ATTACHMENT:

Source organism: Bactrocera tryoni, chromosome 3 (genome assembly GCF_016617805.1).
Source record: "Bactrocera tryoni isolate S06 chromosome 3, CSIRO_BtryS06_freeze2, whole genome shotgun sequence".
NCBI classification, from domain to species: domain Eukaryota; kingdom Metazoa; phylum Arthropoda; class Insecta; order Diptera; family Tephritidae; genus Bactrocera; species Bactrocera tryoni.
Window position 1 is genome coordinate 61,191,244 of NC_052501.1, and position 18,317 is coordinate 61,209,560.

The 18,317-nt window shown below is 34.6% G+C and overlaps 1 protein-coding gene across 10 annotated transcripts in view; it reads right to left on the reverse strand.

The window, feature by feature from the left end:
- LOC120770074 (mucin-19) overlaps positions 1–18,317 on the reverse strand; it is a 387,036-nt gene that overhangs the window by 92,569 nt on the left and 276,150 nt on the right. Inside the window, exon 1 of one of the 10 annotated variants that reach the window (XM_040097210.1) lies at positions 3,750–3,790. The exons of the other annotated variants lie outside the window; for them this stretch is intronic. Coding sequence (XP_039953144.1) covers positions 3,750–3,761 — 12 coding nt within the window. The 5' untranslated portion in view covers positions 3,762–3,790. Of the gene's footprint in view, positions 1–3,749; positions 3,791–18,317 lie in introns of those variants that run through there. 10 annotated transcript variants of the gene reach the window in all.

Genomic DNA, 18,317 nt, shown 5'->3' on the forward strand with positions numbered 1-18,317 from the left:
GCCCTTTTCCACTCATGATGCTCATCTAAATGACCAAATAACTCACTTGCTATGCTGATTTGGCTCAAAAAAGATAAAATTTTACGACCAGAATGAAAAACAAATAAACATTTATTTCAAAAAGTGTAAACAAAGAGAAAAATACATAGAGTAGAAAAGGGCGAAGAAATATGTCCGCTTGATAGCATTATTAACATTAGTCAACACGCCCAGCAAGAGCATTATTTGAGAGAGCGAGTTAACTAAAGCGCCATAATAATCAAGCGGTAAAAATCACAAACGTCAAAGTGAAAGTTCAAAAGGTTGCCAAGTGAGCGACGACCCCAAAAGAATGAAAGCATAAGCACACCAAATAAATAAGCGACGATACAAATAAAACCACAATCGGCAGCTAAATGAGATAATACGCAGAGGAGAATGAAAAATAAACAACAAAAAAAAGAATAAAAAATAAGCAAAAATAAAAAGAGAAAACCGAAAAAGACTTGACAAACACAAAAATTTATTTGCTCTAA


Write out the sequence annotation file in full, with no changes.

Source organism: Bactrocera tryoni, chromosome 3 (genome assembly GCF_016617805.1).
Source record: "Bactrocera tryoni isolate S06 chromosome 3, CSIRO_BtryS06_freeze2, whole genome shotgun sequence".
NCBI classification, from domain to species: domain Eukaryota; kingdom Metazoa; phylum Arthropoda; class Insecta; order Diptera; family Tephritidae; genus Bactrocera; species Bactrocera tryoni.
Window position 1 is genome coordinate 61,191,244 of NC_052501.1, and position 18,317 is coordinate 61,209,560.

The 18,317-nt window shown below is 34.6% G+C and overlaps 1 protein-coding gene across 10 annotated transcripts in view; it reads right to left on the reverse strand.

The window, feature by feature from the left end:
- LOC120770074 (mucin-19) overlaps positions 1–18,317 on the reverse strand; it is a 387,036-nt gene that overhangs the window by 92,569 nt on the left and 276,150 nt on the right. Inside the window, exon 1 of one of the 10 annotated variants that reach the window (XM_040097210.1) lies at positions 3,750–3,790. The exons of the other annotated variants lie outside the window; for them this stretch is intronic. Coding sequence (XP_039953144.1) covers positions 3,750–3,761 — 12 coding nt within the window. The 5' untranslated portion in view covers positions 3,762–3,790. Of the gene's footprint in view, positions 1–3,749; positions 3,791–18,317 lie in introns of those variants that run through there. 10 annotated transcript variants of the gene reach the window in all.

Genomic DNA, 18,317 nt, shown 5'->3' on the forward strand with positions numbered 1-18,317 from the left:
GCCCTTTTCCACTCATGATGCTCATCTAAATGACCAAATAACTCACTTGCTATGCTGATTTGGCTCAAAAAAGATAAAATTTTACGACCAGAATGAAAAACAAATAAACATTTATTTCAAAAAGTGTAAACAAAGAGAAAAATACATAGAGTAGAAAAGGGCGAAGAAATATGTCCGCTTGATAGCATTATTAACATTAGTCAACACGCCCAGCAAGAGCATTATTTGAGAGAGCGAGTTAACTAAAGCGCCATAATAATCAAGCGGTAAAAATCACAAACGTCAAAGTGAAAGTTCAAAAGGTTGCCAAGTGAGCGACGACCCCAAAAGAATGAAAGCATAAGCACACCAAATAAATAAGCGACGATACAAATAAAACCACAATCGGCAGCTAAATGAGATAATACGCAGAGGAGAATGAAAAATAAACAACAAAAAAAAGAATAAAAAATAAGCAAAAATAAAAAGAGAAAACCGAAAAAGACTTGACAAACACAAAAATTTATTTGCTCTAA